Heidegger, Organization, and Care    77 present facticity of the event of her rising up from the lap she is orienting herself towards herself in a relation of resolute anticipation that is, momentarily, beyond organization (Heidegger, [1927] 2010: 326). It is this flickering call of conscience, and this alone, that is making present the event of her rising up in a time appropriate to it, and which is made present without its being at all settled into what can be organized as being present.

References Agamben, Giorgio. (2004). The open: Man and animal, trans. Kevin Attell. Stanford, CA: Stanford University Press. Baudelaire, Charles. (1986). The painter of modern life and other essays. New York: Da Capo Press. Carman, Taylor. (2000). ‘Must we be inauthentic?’. In M. Wrathall & J. Malpas (eds.), Heidegger, authenticity and modernity. Essays in honor of Hubert Dreyfus (pp. 13–​28). Cambridge, MA: MIT Press. Chun, Wendy Hui Kyong. (2016). Updating to remain the same: Habitual new media. Cambridge, MA: MIT Press. Elley-​Brown, M. J., & Pringle, J. K. (2021). Sorge, Heideggerian ethic of care: Creating more caring organizations. Journal of Business Ethics, 168, 23–​35. Golub, Sacha. (2014). Heidegger on concepts, freedom and normativity. Cambridge: Cambridge University Press. Heidegger, Martin. ([1927] 2010). Being and time, trans. Joan Stambaugh. New York: SUNY. Holman Hunt, Diana. (1969). My grandfather, his wives and loves. London: Hamilton. Holt, R. & Zundel, M. (2023). The Poverty of Strategy. Cambridge: University of Cambridge Press. Kisiel, Theodore. (1985). On the way to Being and Time. Introduction to the translation of Heidegger’s ‘Prolegomena zur Geschichte des Zeitbegriffs’. Research in Phenomenology, 15, 193–​219. Kisiel, Theodore, & Sheehan, Thomas. (eds.) (2007). Becoming Heidegger: On the trail of his early occasional writings, 1910−1927. Evanston, IL: Northwestern University Press. Krell, David Farell. (2016). History, natality, ecstasy: Derrida’s first seminar on Heidegger, 1964–​1965. Research in Phenomenology, 46, 3–​34. McNeill, William. (1999). The glance of the eye: Heidegger, Aristotle, and the ends of theory. New York: State University of New York Press. McNeill, William. (2006). The time of life. Heidegger and ethos. New York: SUNY. Mulhall, Stephen. (1996). Routledge philosophy guidebook to Heidegger and Being and Time. London: Routledge. Nochlin, Linda. (1978). Lost and found: Once more the fallen woman. The Art Bulletin, 60(1), 139–​153. Prettejohn, Elizabeth. (2005). Beauty and art. Oxford: Oxford University Press. Reedy, P., & Learmonth, Mark. (2011). Death and organization: Heidegger’s thought on death and life in organizations. Organization Studies, 32(1), 117–​131. Rouse, Joseph. (2007). Heidegger’s philosophy of science. In H. L. Dreyfus & M. Wrathall (eds.), Blackwell companions to philosophy: A companion to Heidegger (pp. 173–​ 189). Oxford: Blackwell.

78   Robin Holt Ruskin, John. (1904). Lectures on architecture, painting, etc., 1844−1854: Collected works. (Vol. 12), ed. E. T. Cook & A. Wedderburn. London: George Allen. Sheehan, Thomas. (2014). What, after all, was Heidegger all about? Continental Philosophy Review, 47: 249–​274. Tomkins, Leah, & Simpson, P. (2015). Caring leadership: A Heideggerian perspective. Organization Studies, 36(8), 1013–​1031. Von Foerster, Heinz. (2003). Understanding. New York: Springer. Wolff, Janet. (2000). The feminine in modern art: Benjamin, Simmel and the gender of modernity. Theory Culture & Society, 17(6), 33–​53.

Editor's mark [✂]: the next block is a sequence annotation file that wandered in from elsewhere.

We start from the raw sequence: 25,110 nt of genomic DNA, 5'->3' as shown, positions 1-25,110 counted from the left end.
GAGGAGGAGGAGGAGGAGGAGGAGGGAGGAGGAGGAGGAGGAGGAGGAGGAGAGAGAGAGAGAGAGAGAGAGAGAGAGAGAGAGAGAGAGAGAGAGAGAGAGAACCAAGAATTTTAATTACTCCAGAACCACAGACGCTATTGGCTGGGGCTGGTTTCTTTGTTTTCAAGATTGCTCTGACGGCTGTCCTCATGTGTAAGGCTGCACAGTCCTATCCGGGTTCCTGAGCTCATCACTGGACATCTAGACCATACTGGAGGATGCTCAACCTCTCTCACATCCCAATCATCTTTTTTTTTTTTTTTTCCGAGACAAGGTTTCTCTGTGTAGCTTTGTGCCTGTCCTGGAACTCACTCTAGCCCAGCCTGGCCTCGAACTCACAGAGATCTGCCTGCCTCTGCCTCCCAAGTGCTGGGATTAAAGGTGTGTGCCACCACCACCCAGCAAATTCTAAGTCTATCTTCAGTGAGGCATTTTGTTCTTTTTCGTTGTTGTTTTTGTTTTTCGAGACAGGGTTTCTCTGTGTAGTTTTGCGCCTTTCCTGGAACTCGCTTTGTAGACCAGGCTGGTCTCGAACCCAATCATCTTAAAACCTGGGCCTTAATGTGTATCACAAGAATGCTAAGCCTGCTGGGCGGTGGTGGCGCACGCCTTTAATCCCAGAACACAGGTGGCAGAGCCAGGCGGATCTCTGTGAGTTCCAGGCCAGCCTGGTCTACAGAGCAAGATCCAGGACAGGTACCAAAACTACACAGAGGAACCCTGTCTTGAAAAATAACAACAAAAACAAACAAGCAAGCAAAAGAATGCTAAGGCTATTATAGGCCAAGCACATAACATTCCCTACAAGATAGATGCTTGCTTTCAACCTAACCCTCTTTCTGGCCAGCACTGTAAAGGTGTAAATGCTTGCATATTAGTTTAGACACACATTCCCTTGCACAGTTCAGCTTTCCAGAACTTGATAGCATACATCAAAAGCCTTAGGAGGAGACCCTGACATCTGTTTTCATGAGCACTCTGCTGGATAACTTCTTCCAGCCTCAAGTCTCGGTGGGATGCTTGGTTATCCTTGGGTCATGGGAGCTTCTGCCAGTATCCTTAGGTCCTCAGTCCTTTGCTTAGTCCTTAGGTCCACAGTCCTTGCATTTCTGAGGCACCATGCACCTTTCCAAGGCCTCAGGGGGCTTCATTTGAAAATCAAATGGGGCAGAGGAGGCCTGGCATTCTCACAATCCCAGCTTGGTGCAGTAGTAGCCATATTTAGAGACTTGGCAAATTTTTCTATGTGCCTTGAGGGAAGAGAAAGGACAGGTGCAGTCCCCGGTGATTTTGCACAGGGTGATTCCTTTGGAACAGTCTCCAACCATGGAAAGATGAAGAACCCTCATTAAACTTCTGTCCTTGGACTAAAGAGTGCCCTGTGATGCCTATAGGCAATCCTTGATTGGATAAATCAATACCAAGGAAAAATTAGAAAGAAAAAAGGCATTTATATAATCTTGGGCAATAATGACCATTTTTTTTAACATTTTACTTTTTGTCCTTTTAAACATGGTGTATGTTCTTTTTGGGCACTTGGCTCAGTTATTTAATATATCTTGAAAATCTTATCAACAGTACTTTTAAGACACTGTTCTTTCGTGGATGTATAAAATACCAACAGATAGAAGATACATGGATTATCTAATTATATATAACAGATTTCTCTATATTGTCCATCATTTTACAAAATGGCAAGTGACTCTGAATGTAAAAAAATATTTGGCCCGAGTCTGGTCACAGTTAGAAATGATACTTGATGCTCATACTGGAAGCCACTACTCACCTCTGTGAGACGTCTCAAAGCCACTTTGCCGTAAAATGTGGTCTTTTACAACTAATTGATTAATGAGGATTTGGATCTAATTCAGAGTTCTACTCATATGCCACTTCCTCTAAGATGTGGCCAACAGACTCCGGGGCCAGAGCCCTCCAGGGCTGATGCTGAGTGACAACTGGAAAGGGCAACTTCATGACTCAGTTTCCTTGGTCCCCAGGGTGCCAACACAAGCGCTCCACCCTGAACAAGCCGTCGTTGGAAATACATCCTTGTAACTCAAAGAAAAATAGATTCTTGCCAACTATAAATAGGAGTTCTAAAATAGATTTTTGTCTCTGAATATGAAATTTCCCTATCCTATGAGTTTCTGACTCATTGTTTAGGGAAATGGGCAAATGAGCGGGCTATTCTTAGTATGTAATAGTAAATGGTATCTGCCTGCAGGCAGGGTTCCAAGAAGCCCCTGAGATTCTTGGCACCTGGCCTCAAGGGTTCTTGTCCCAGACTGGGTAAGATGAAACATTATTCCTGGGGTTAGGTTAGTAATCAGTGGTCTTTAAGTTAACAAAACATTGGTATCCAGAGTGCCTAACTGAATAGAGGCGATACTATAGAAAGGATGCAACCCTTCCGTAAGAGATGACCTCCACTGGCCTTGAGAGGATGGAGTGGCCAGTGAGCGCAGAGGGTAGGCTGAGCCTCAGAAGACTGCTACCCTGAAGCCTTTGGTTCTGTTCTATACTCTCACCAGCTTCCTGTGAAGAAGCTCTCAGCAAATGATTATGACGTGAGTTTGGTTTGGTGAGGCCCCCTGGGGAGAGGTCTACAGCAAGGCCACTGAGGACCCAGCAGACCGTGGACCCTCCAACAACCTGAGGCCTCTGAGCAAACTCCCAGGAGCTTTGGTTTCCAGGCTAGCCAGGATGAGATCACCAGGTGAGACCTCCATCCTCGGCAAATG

Chapter 4

Gaston Bache l a rd a nd t he Phenomenol o g y of the Im aginat i on Michèle Charbonneau

4.1  Introduction now that my herbarium of commented images extends beyond two thousand pages, I would like to be able to rewrite all my books. It seems to me that I would be better able to express the reverberation of spoken images in the depths of the speaking soul, and better describe the relationship between new images and those with deep roots in the human psyche. I would perhaps grasp the moments when words, today as always, creates humanity. Even in associating images, in grouping together similar images, I would know how to maintain the privileges of the incomparable. [ . . . ] Poetry is language freed from oneself. (1988: 29)

With these words, written in the twilight of his life, Gaston Bachelard expressed the problem to which his study of the imagination had led him and which had progressively put him on the path towards phenomenology. For Bachelard, the phenomenological method might allow him to ‘reach the origin of the joy of speaking’ (1988: 29) by studying the ‘reverberation’ of images on the human psyche, along with their innumerable variations, images that speak to the materiality of the world (its houses, trees, caverns, volcanoes, lakes, etc.). With these words, he placed language squarely at the cornerstone of the imagination, and imagination itself as the basis of any human relationship to the world. This chapter will seek to understand the manner in which Bachelard employed phenomenology to perfect his study of the poetic imagination, and to determine the contribution this could make to Management and Organizational Studies (MOS). One